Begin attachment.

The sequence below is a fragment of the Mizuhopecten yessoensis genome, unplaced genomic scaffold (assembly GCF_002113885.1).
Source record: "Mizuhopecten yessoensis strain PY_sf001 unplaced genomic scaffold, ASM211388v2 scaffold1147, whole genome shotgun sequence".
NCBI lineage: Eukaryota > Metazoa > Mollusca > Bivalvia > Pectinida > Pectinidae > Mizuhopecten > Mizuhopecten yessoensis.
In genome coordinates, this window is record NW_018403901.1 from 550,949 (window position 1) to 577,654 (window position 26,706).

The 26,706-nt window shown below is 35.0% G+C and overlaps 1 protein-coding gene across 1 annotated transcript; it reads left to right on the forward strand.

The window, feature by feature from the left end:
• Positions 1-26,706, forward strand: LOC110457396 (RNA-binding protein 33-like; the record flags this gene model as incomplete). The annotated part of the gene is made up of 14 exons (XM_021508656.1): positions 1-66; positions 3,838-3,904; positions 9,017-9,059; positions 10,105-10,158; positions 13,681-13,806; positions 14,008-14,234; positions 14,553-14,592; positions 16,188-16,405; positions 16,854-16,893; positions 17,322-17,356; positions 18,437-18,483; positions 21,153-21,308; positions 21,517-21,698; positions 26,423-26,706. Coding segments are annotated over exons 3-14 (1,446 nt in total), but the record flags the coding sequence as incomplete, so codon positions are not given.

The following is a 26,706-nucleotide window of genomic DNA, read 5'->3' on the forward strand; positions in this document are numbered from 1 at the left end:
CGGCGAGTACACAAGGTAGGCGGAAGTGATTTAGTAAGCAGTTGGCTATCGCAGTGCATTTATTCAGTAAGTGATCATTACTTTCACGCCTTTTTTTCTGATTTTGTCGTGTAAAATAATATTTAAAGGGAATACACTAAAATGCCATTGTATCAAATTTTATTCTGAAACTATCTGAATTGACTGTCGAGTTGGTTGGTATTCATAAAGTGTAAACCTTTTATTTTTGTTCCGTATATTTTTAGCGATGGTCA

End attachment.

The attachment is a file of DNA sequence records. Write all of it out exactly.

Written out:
The sequence below is a fragment of the Mizuhopecten yessoensis genome, unplaced genomic scaffold (assembly GCF_002113885.1).
Source record: "Mizuhopecten yessoensis strain PY_sf001 unplaced genomic scaffold, ASM211388v2 scaffold1147, whole genome shotgun sequence".
NCBI lineage: Eukaryota > Metazoa > Mollusca > Bivalvia > Pectinida > Pectinidae > Mizuhopecten > Mizuhopecten yessoensis.
In genome coordinates, this window is record NW_018403901.1 from 550,949 (window position 1) to 577,654 (window position 26,706).

The 26,706-nt window shown below is 35.0% G+C and overlaps 1 protein-coding gene across 1 annotated transcript; it reads left to right on the forward strand.

The window, feature by feature from the left end:
• Positions 1-26,706, forward strand: LOC110457396 (RNA-binding protein 33-like; the record flags this gene model as incomplete). The annotated part of the gene is made up of 14 exons (XM_021508656.1): positions 1-66; positions 3,838-3,904; positions 9,017-9,059; positions 10,105-10,158; positions 13,681-13,806; positions 14,008-14,234; positions 14,553-14,592; positions 16,188-16,405; positions 16,854-16,893; positions 17,322-17,356; positions 18,437-18,483; positions 21,153-21,308; positions 21,517-21,698; positions 26,423-26,706. Coding segments are annotated over exons 3-14 (1,446 nt in total), but the record flags the coding sequence as incomplete, so codon positions are not given.

The following is a 26,706-nucleotide window of genomic DNA, read 5'->3' on the forward strand; positions in this document are numbered from 1 at the left end:
CGGCGAGTACACAAGGTAGGCGGAAGTGATTTAGTAAGCAGTTGGCTATCGCAGTGCATTTATTCAGTAAGTGATCATTACTTTCACGCCTTTTTTTCTGATTTTGTCGTGTAAAATAATATTTAAAGGGAATACACTAAAATGCCATTGTATCAAATTTTATTCTGAAACTATCTGAATTGACTGTCGAGTTGGTTGGTATTCATAAAGTGTAAACCTTTTATTTTTGTTCCGTATATTTTTAGCGATGGTCA